1. “Rao’s light warms us.”
2. “Yuda’s four moons protect us.”
3. “Telle’s wisdom guides us.”
4. “Lorra’s beauty inspires us.”

Another abundant source of Kryptonian was introduced in BVS when several phrases were inscribed directly into the texture of Superman’s suit. They come from Joseph Campbell’s The Hero with a Thousand Faces (1949) and are translated as follows:

Shield: “And where we had thought to find an abomination, we shall find a god.”
Wrist gauntlets: “Where we had thought to slay another, we shall slay ourselves.”
Upper arms: “Where had thought to travel outward, we shall come to the center of our own existence.”
Belt trim: “Where we had thought to be alone, we shall be with all the world.”

How does the “Schreyer Kryptonian” work?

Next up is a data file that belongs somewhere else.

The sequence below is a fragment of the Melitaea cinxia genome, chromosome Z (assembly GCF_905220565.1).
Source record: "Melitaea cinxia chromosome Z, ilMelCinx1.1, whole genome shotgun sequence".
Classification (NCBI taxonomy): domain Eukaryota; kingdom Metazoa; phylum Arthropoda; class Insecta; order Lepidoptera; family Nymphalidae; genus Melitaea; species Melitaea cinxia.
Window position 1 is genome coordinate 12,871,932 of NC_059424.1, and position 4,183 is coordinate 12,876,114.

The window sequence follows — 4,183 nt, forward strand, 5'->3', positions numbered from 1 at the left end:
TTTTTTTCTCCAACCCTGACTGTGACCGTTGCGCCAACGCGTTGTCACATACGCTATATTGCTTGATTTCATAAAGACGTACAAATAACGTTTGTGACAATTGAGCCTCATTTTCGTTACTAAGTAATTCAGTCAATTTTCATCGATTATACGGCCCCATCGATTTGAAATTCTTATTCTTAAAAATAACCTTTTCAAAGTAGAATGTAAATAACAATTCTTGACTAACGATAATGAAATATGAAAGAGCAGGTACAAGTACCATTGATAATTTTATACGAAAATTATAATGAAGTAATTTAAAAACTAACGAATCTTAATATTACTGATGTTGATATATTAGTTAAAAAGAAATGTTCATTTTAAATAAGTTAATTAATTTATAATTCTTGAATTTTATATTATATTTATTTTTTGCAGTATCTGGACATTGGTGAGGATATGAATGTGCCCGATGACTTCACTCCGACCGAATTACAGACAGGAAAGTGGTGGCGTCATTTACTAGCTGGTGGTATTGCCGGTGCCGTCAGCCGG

The MOS Kryptonian was created by Dr. Christine Schreyer, a linguistics associate professor at the University of British Columbia with research focused on endangered languages and the communities around them. Using existing Kryptonian words and lore, Dr. Schreyer sought to create a language that reflected Krypton’s culture of expansion and academics, as well as the evolution of its social structure.

Words are typically written using an abugida (a.k.a. alphasyllabary)—a system in which symbols represent consonant-vowel pairs. More specifically, each Kryptonian symbol represents a specific consonant sound, whereas the orientation of that symbol indicates the vowel sound. This idea took inspiration from Cree syllabics, a 2,000-year-old Canadian Aboriginal language with numerous dialects that is still spoken in territories across northern Canada.

To reflect Krypton’s history spanning over 100,000 years, Kryptonian also continues to use ancient ideaograms to represent people and concepts with a single symbol. The best example is the symbol of the House of El which, as Kal tells Lois, “On my world, it means hope.” These are typically used in more formal or decorative settings, and so the word “hope” can be spelled out or written as a single symbol. The same is true for the symbols of other houses, as well as the names of Kryptonian dieties.